No tears were shed, because I will see my new friends again.
Girls State…where to begin! It was a fabulous week if one overlooks the slight imperfection that it was a complete seven days with 350 girls and not one male. I digress, it was a great experience full of empowering speakers, budding friendships, and newly attained knowledge with a greater awareness of how our country is structured. “By the people, for the people” became a phrase of meaning as we conducted our own city, county, and state elections.
One surprising aspect of the whole week’s event was that just about all the participants were actually quite receptive. Sure, there were those few catty know-it-alls that tried pushing legislative doctrine down everyone’s’ throats, but for the most part they were put in their place.
From the beginning, I might have been a little hesitant to be placed in a different setting and know just about no one there, but after the week progressed faces became familiar and camaraderies formed. Not to mention, we were banded together against a common dilemma: boys, or the lack thereof. I can’t help but laugh that to my city mates I will forever be known for the “vacuum boy” incident. This, when further examined, proved a failed attempt to have a legible conversation with a staff member due to irrepressible fits of giggles. I did manage to relay that I really appreciated the work that he was doing, vacuuming chairs and all. Although I had forgotten to ask for a name, hence the acquired title “vacuum boy.”
My city had another common problem; we could never remember how to say our city name: Sah-Kay-Tay. We always confused it with other cities, either consolidating Sah-Kay-Tay with Shingobee to breed “Sah-kobee” or even just calling it “Soh Kah Toa.” Reminiscing now, our city grew very close; I think back to our first county election. Our city had elected a candidate, Nikki, to be our county sheriff. We assumed no one would dare challenge Sah-Kay-Tay’s choice, but alas there was another girl, Hannah, who decided to run as well. The poor girl! We didn’t know her, but the next two days our city had a new mission: completely annihilate the competition. We proceeded to make pins, posters, and slogans that would assure our candidate the winner, moreover, while also throwing Hannah intimidating looks whenever possible. Our hard work paid off. Nikki overcame, yet it really felt as though our whole city had won.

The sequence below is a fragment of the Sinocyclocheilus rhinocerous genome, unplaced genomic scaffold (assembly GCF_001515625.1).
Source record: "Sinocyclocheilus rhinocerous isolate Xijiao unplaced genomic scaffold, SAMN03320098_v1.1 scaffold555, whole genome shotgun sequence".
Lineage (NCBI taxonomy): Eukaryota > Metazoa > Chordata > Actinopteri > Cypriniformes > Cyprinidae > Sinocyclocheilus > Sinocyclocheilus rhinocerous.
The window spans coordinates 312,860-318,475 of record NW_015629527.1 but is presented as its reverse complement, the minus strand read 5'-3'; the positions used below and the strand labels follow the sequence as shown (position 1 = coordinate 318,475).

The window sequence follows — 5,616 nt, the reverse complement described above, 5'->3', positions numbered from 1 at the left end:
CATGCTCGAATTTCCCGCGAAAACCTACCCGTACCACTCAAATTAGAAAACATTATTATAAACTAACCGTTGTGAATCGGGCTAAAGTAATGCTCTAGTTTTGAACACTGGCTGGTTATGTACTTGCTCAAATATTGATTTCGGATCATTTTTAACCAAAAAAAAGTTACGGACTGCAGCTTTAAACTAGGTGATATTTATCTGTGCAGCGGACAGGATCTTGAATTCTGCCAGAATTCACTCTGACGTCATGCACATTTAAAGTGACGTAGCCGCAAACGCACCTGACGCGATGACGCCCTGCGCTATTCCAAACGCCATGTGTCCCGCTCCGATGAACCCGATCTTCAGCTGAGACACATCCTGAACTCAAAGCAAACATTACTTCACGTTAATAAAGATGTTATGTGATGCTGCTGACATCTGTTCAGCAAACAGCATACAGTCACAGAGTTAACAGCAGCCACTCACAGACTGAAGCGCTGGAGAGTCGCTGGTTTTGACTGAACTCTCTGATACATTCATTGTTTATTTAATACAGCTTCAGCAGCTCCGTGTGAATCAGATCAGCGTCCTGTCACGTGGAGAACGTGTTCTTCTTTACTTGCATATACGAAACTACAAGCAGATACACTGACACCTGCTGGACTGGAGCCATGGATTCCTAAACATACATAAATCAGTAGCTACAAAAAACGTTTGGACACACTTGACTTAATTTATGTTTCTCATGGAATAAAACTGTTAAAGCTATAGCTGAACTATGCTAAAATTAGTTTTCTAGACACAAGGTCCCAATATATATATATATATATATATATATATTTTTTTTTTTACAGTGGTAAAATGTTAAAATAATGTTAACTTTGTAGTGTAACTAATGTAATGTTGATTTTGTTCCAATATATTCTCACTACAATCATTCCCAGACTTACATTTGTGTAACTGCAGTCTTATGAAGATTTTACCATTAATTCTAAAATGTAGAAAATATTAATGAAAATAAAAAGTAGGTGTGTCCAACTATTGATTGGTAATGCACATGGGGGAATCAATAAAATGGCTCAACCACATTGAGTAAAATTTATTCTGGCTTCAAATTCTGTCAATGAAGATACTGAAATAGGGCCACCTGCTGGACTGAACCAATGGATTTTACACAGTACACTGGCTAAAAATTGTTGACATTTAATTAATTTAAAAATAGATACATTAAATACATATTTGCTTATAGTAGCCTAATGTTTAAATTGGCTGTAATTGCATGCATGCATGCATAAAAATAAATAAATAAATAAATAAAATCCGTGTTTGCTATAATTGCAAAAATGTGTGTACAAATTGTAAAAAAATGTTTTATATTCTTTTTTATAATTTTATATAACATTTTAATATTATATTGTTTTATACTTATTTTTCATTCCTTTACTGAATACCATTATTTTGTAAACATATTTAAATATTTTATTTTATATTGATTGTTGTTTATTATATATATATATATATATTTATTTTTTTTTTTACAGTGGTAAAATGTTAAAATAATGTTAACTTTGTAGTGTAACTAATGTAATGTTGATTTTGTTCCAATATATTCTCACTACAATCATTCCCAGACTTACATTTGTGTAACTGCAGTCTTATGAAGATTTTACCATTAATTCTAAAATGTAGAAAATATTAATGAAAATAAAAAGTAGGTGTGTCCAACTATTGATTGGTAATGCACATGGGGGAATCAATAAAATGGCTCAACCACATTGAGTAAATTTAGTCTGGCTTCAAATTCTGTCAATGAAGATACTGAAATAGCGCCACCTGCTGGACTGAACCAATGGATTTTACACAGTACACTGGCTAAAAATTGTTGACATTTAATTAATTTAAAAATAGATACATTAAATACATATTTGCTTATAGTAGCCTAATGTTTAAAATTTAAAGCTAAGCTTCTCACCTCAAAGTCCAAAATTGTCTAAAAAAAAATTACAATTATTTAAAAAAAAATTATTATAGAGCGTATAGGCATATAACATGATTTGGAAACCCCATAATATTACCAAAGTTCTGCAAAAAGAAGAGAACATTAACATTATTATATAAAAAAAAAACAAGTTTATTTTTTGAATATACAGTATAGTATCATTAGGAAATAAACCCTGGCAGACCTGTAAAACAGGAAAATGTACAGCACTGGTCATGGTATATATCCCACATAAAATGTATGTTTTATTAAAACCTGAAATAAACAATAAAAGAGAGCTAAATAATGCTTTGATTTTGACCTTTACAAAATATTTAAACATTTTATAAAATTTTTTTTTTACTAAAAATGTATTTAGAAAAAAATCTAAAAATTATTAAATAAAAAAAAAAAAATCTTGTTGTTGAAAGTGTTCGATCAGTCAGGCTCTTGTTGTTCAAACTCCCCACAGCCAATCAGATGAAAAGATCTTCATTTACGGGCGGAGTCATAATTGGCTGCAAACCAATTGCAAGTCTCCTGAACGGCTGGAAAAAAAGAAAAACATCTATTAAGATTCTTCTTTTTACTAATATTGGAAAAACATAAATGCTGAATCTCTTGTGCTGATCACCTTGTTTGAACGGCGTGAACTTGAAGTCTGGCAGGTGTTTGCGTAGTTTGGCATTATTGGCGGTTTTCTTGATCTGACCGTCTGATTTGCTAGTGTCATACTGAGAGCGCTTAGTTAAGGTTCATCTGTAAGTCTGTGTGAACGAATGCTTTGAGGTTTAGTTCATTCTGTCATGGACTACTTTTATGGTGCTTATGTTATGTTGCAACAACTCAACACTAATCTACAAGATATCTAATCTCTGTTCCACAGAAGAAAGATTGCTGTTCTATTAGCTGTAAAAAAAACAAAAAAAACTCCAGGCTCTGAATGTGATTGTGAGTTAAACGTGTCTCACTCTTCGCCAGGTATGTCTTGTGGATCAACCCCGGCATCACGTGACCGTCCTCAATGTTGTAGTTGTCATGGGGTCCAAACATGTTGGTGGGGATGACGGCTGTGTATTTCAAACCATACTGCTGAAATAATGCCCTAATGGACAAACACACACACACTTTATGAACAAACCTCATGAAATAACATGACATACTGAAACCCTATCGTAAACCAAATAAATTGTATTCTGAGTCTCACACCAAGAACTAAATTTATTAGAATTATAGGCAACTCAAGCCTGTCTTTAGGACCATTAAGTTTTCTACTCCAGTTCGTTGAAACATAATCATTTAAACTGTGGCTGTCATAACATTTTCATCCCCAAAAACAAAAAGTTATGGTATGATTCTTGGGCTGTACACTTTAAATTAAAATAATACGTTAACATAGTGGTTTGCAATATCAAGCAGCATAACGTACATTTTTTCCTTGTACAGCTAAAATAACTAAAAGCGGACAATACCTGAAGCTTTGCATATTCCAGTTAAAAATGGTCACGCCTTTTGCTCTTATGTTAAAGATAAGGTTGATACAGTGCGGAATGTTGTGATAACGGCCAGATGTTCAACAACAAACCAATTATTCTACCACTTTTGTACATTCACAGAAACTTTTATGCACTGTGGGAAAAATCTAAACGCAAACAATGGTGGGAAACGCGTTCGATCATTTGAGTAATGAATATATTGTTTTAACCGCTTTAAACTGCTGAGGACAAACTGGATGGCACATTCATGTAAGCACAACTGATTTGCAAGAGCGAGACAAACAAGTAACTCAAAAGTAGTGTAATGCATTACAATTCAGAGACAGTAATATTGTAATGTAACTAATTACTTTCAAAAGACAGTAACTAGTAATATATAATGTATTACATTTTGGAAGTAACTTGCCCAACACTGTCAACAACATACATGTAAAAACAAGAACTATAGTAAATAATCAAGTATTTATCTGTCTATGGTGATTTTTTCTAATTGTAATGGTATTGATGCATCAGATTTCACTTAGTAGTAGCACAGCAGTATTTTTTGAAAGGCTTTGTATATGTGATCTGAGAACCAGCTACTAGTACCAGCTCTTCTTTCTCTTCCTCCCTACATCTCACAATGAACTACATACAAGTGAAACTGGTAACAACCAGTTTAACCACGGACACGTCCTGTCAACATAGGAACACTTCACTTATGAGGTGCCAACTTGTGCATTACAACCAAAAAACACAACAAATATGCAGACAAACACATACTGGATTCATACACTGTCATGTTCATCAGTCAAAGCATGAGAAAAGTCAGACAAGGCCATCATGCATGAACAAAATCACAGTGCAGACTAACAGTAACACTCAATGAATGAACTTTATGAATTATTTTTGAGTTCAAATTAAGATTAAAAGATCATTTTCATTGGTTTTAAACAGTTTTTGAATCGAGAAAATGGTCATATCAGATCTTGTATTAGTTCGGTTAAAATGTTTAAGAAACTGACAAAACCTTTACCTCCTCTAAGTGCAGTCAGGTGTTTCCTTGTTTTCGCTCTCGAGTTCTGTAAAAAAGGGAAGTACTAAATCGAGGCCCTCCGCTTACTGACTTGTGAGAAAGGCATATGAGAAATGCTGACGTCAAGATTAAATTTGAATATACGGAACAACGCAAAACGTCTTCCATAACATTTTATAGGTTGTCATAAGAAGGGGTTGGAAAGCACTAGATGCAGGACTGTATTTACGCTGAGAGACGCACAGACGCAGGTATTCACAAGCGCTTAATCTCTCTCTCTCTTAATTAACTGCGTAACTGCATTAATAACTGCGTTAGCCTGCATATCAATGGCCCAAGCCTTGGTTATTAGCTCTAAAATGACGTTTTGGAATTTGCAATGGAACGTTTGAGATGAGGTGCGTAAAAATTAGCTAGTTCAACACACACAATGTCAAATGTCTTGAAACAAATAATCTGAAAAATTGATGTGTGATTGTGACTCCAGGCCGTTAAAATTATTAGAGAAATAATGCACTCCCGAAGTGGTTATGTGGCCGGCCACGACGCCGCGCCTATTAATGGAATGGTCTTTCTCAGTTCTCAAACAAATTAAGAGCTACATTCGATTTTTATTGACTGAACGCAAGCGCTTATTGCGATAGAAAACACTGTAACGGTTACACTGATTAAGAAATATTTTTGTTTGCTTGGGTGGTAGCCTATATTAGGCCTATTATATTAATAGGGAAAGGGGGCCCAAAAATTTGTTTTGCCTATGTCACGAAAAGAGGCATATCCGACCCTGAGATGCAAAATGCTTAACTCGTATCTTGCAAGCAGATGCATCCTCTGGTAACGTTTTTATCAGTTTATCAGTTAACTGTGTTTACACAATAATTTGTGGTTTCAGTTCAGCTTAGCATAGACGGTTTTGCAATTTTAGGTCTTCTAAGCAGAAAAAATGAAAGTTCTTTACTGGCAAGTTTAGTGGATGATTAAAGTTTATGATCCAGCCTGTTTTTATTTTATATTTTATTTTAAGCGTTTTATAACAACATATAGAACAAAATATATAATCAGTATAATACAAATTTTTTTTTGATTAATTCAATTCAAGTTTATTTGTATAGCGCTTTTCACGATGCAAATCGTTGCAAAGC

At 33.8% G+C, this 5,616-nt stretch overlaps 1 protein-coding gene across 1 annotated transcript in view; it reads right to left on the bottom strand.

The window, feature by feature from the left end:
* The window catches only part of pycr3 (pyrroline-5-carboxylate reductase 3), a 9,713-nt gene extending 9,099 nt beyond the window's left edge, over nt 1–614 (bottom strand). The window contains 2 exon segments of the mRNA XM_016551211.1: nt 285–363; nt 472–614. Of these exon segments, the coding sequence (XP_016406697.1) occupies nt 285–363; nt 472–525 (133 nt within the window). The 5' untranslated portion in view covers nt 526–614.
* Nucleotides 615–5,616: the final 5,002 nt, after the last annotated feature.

Throughout the next few days all of the girls campaigned for positions. I, myself, was a House Representative. When we took a trip to the capitol I was able to sit in the room of the House of Representatives to vote and discuss bills the girls had written prior to, simulating a real situation where the House was in session. My favorite part of that day was using the privilege to send messages across the room using pages. We sent “extremely confidential” notes to each other, which contained cryptic messages of “take action immediately” and “the thing is imperative at this moment!”
However, my favorite moment of all time was without a doubt when Betty Wall spoke. Betty Wall gave a speech relating to how she became a pilot in the 1940s and the opposition she faced, as at that time women did not fly. She mentioned that she wanted to apply for a position as a flight instructor but was told that she would be better suited as a secretary and there was an opening at the front desk. She stated, “I told them where to put their front desk.” Betty Wall is a great character, with an inspiring message of following through with one’s dreams no matter how great the opposition, plus she has the most infectious laugh.
There were countless many other events that took place, such as the Inauguration on Thursday when the Governor and Lt. Governor were announced, but the ones explained were the favorites. As with all good times, Girls State inevitably had to come to an end. I left more knowledgeable, and with newly acquainted friends. The final moments were emotional and bittersweet. I had to leave the friends to whom I’d bonded so closely in only just a week. Yet, no tears were shed, for one day I shall see them once again.
Reyes is interning this summer at the Crookston?Daily Times.